Oakland Raiders’ Andy Rentmeester on Widgets
Widgets and brands with fan affinity are a match made in marketing heaven. These bits of code can be embedded on Web pages or computer desktops, allowing a company to feed brand news, entertainment and offers to its fans. And when this audience places these widgets on its personal pages on social networking sites like MySpace and Facebook, the brand’s exposure is magnified.
These benefits, plus the ability to track and measure user interaction, led the Oakland Raiders to Gydget. This San Francisco-based widget developer helped the franchise launch a news-driven widget in August 2007. Andy Rentmeester, the Oakland Raiders’ Web manager, shares insights on how the franchise’s widget performed in its rookie year, along with some plans for maximizing its value next season.
Target Marketing: What role does your widget play in your online marketing plans?
Andy Rentmeester: We’ve really done traditional marketing, and we’ve been e-marketing for about five years. We do a little bit of direct mail as well, and a couple of catalogs for our merchandising side. But really, in terms of the widget, this is something new. MySpace and Facebook were both on our radar of “we need to get in those spaces” so we can hit a younger demographic area. But not just that. Being in the Bay area, I would say the market penetration of those technologies is higher here than in probably most metro areas because we are near Silicon Valley. So, I would put this as a new, emerging opportunity for [the Raiders] to get out there.
TM: What kind of metrics are you tracking on the widget?
AR: You can look at views, how many people grabbed it, clickthroughs … just like any other marketing piece on the Web. Once you get those numbers and start presenting them to management, it’s great. It helps you make much better business decisions.
TM: What have you found to be one of the most important metrics for your widget?
AR: For us, we always look at dollars coming in the door. Our brand is well-known, so we’re less interested in doing marketing pieces that are just spreading the brand. We’ve got trackable links that go to our merchandise store … as well as our ticketing. Those are our two largest pieces of revenue we get throughout the year. Based on those tracking links, we know how many people are going from the widget and taking that wonderful path all the way to our purchase pages.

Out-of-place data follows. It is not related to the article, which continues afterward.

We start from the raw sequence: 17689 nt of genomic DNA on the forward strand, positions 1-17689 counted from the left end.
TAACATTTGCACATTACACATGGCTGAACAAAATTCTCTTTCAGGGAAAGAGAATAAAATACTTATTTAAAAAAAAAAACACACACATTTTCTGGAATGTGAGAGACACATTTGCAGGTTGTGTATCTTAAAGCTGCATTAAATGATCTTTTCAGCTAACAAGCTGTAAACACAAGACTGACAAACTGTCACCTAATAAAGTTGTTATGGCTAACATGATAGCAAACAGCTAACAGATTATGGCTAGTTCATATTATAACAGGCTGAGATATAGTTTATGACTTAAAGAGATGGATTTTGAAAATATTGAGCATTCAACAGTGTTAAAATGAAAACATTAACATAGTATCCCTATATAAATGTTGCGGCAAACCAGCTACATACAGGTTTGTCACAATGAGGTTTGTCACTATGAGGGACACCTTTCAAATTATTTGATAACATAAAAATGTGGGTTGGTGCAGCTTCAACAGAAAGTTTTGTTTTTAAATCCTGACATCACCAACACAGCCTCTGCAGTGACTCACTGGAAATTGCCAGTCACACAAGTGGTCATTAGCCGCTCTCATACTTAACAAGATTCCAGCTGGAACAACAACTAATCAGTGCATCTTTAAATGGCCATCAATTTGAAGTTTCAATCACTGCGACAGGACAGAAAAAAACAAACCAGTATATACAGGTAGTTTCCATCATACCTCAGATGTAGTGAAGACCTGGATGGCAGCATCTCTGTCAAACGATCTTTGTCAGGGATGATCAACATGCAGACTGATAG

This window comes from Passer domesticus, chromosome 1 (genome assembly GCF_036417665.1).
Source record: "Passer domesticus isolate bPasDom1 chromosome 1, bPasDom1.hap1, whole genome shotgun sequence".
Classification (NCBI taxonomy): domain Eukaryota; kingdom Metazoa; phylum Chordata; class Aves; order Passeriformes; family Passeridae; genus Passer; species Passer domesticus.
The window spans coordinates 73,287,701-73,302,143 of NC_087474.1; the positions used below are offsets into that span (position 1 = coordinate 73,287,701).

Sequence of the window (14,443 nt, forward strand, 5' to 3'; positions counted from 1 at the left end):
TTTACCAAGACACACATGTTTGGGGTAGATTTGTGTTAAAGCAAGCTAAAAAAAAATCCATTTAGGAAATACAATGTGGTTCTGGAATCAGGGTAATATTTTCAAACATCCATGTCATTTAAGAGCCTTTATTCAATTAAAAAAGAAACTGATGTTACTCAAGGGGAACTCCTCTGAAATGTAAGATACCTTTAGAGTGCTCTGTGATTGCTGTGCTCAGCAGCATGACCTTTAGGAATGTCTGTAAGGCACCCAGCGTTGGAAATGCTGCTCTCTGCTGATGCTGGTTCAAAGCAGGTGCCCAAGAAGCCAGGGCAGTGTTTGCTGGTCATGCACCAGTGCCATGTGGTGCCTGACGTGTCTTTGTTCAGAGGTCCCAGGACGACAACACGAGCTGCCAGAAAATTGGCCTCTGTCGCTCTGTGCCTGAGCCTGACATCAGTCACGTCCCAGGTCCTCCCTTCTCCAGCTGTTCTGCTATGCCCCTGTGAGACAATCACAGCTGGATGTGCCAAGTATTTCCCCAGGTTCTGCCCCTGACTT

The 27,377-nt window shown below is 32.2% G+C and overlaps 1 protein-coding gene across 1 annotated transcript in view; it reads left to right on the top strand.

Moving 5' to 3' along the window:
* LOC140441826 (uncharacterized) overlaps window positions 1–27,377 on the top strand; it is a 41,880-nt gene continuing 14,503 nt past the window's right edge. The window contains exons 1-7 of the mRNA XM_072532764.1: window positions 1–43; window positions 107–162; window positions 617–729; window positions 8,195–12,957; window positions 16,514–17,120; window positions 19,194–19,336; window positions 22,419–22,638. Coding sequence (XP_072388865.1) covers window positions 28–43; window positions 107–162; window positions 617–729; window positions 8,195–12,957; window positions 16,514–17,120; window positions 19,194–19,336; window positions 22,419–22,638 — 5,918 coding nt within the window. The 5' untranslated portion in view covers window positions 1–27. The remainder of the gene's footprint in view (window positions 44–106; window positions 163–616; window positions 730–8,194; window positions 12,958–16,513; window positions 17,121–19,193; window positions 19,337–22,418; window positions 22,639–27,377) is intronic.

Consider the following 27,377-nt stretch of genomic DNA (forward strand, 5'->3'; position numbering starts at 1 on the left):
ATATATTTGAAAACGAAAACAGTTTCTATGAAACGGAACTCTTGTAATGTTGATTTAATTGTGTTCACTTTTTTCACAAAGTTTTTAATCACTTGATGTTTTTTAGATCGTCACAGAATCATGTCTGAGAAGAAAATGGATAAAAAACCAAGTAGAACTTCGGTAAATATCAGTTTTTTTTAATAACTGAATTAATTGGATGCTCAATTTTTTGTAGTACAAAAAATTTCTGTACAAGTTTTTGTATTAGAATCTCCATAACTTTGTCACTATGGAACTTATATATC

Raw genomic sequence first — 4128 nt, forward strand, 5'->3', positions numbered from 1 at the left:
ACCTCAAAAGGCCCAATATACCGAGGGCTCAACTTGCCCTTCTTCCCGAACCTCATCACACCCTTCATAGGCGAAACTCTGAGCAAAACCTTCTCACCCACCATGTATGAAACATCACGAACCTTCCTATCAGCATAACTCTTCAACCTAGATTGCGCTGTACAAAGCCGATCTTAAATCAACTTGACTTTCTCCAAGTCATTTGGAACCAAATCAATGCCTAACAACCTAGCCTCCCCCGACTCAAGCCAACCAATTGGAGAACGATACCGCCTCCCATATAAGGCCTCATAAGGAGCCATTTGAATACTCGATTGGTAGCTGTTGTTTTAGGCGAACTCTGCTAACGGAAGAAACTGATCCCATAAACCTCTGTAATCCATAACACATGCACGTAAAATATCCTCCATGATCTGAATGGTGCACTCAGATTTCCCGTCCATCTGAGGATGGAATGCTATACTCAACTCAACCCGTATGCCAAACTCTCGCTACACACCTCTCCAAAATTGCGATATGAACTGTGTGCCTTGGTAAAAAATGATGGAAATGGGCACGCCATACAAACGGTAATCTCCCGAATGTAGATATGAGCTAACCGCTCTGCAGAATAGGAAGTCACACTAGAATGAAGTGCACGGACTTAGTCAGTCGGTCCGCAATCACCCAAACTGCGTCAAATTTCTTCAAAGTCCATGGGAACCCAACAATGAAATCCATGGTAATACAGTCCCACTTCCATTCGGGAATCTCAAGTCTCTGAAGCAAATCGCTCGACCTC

TM: Are you making sure you have content in the widget that supports purchasing?
AR: For year one, we didn’t do many things that were product-oriented—meaning, “Hey, check out the new jersey coming out.” It was more just focusing on what the team was doing … events and press releases throughout the year. But I know in year two, we want to look at getting out a few more product messages. And a lot of that has to do with us getting a little bit better at when we officially announce our merchandise offerings and “x” type of ticket packages going on sale, those types of things. We really want to integrate those more because we think that’s going to add more to the bottom line.
TM: How are you driving fans to know you have a widget?
AR: When we originally launched it, we did a contest around it, which I wouldn’t say is anything earth-shattering. But we sent [the message] out via an e-mail campaign. Our database is pretty robust, in terms of size. We really drove people that way, and I would say that’s how we got most of our initial views and people grabbing it. I think we offered a free signed helmet in the contest. That’s the easy way to do it.
Now to do more, what we should do in 2008 is utilize some of our brick-and-mortar stores. We have 15 stores that are all Raiders merchandise; they’re called The Raider Image. So, we’d like to do some offline marketing there, as well as at our games. Ten Sundays out of the year we get 60,000 people in our stadium, and we didn’t really do anything with that [in 2007]. So, those are two offline initiatives which we think we can utilize more this season.